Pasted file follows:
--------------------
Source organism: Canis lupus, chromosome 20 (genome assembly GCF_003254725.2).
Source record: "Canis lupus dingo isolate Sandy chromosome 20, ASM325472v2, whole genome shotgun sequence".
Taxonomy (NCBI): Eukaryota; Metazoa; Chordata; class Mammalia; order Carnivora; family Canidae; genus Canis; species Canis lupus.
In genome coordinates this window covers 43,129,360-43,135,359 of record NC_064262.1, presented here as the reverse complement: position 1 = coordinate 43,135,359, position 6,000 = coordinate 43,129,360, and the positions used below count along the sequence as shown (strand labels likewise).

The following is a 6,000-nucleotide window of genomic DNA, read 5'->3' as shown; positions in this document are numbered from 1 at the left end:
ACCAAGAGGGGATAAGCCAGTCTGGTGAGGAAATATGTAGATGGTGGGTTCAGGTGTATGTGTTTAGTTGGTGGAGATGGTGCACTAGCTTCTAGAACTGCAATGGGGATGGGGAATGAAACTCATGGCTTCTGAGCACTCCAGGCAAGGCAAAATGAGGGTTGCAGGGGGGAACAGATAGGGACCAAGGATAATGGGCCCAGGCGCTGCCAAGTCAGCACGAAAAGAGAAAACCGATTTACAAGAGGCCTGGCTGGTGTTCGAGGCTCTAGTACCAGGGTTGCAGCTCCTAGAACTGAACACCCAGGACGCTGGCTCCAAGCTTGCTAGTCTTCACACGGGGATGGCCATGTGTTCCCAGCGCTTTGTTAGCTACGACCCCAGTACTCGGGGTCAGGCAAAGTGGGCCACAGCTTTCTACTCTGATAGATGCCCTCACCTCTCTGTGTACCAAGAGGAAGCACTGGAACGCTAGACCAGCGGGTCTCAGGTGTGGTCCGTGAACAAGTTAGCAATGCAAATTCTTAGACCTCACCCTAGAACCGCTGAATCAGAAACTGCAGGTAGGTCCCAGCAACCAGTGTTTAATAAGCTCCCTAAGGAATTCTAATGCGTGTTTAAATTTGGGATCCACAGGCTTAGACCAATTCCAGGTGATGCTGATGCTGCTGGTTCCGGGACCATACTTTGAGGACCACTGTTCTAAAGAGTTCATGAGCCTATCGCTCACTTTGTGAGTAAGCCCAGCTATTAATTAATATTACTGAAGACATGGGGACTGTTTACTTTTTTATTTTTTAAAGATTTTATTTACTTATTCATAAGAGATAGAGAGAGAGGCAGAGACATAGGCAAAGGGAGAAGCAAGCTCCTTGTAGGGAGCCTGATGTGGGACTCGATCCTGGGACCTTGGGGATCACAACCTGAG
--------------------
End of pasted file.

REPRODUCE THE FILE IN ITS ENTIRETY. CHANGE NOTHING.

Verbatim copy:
Source organism: Canis lupus, chromosome 20 (genome assembly GCF_003254725.2).
Source record: "Canis lupus dingo isolate Sandy chromosome 20, ASM325472v2, whole genome shotgun sequence".
Taxonomy (NCBI): Eukaryota; Metazoa; Chordata; class Mammalia; order Carnivora; family Canidae; genus Canis; species Canis lupus.
In genome coordinates this window covers 43,129,360-43,135,359 of record NC_064262.1, presented here as the reverse complement: position 1 = coordinate 43,135,359, position 6,000 = coordinate 43,129,360, and the positions used below count along the sequence as shown (strand labels likewise).

The following is a 6,000-nucleotide window of genomic DNA, read 5'->3' as shown; positions in this document are numbered from 1 at the left end:
ACCAAGAGGGGATAAGCCAGTCTGGTGAGGAAATATGTAGATGGTGGGTTCAGGTGTATGTGTTTAGTTGGTGGAGATGGTGCACTAGCTTCTAGAACTGCAATGGGGATGGGGAATGAAACTCATGGCTTCTGAGCACTCCAGGCAAGGCAAAATGAGGGTTGCAGGGGGGAACAGATAGGGACCAAGGATAATGGGCCCAGGCGCTGCCAAGTCAGCACGAAAAGAGAAAACCGATTTACAAGAGGCCTGGCTGGTGTTCGAGGCTCTAGTACCAGGGTTGCAGCTCCTAGAACTGAACACCCAGGACGCTGGCTCCAAGCTTGCTAGTCTTCACACGGGGATGGCCATGTGTTCCCAGCGCTTTGTTAGCTACGACCCCAGTACTCGGGGTCAGGCAAAGTGGGCCACAGCTTTCTACTCTGATAGATGCCCTCACCTCTCTGTGTACCAAGAGGAAGCACTGGAACGCTAGACCAGCGGGTCTCAGGTGTGGTCCGTGAACAAGTTAGCAATGCAAATTCTTAGACCTCACCCTAGAACCGCTGAATCAGAAACTGCAGGTAGGTCCCAGCAACCAGTGTTTAATAAGCTCCCTAAGGAATTCTAATGCGTGTTTAAATTTGGGATCCACAGGCTTAGACCAATTCCAGGTGATGCTGATGCTGCTGGTTCCGGGACCATACTTTGAGGACCACTGTTCTAAAGAGTTCATGAGCCTATCGCTCACTTTGTGAGTAAGCCCAGCTATTAATTAATATTACTGAAGACATGGGGACTGTTTACTTTTTTATTTTTTAAAGATTTTATTTACTTATTCATAAGAGATAGAGAGAGAGGCAGAGACATAGGCAAAGGGAGAAGCAAGCTCCTTGTAGGGAGCCTGATGTGGGACTCGATCCTGGGACCTTGGGGATCACAACCTGAG